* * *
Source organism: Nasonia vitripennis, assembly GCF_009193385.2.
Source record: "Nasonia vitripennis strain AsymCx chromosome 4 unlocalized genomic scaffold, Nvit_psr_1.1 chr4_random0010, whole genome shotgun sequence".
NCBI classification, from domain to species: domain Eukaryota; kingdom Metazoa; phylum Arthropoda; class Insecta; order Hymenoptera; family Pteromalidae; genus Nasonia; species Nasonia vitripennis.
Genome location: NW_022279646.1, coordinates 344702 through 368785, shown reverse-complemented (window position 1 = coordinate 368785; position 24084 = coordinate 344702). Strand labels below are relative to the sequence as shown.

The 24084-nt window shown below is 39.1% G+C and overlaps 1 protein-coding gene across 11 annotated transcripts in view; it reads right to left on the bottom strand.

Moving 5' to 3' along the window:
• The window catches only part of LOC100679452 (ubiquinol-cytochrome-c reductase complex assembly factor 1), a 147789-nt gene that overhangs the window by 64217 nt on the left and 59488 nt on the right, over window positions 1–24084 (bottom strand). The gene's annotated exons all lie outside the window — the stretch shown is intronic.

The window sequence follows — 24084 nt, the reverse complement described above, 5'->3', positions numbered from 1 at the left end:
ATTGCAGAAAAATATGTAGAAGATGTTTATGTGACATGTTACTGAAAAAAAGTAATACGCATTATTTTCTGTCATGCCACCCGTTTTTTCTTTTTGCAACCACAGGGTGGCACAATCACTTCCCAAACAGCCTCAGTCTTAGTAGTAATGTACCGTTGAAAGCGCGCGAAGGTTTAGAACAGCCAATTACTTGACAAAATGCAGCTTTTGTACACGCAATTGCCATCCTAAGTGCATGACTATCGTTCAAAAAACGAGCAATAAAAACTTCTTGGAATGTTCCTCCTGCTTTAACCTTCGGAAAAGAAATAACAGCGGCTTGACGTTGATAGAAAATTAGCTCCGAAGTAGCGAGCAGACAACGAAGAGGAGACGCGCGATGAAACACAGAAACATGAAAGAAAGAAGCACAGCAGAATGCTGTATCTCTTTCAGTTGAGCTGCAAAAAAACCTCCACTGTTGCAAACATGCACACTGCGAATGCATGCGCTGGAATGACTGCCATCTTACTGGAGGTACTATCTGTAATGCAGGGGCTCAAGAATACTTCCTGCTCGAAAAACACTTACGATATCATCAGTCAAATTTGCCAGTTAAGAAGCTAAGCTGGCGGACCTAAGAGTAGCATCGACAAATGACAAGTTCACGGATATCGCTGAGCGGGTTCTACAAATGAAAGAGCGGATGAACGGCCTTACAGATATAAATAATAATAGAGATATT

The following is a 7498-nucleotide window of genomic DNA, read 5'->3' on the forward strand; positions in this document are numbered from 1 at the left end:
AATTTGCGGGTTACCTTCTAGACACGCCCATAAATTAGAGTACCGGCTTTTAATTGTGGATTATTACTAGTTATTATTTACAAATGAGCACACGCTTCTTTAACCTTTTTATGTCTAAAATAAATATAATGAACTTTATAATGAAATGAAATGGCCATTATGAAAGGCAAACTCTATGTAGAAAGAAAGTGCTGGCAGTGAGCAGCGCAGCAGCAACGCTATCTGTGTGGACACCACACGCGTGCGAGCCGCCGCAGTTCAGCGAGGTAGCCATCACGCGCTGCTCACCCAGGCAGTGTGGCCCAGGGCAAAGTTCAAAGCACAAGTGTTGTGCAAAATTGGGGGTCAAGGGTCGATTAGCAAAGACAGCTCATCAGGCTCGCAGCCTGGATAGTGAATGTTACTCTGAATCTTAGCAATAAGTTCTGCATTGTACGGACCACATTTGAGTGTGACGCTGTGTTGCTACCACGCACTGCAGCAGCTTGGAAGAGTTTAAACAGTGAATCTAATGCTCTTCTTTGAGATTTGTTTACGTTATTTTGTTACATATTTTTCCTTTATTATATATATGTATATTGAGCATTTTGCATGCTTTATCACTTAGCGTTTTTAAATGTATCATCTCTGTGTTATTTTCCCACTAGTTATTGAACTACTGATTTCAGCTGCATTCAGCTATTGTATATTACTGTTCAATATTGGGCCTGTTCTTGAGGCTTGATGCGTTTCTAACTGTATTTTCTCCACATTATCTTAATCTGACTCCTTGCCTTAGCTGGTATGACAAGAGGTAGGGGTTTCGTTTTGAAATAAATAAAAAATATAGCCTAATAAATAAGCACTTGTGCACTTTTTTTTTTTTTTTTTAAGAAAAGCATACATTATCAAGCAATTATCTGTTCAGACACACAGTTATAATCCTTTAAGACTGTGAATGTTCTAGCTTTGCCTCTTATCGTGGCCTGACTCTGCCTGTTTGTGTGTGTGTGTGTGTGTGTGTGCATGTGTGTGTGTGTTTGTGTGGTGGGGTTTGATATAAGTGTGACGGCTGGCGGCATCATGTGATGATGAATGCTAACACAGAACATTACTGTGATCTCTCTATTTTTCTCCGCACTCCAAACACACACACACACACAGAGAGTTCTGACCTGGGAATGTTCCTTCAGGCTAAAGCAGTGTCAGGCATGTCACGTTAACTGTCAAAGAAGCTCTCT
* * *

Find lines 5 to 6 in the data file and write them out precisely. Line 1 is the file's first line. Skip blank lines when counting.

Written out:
The 24084-nt window shown below is 39.1% G+C and overlaps 1 protein-coding gene across 11 annotated transcripts in view; it reads right to left on the bottom strand.

Moving 5' to 3' along the window: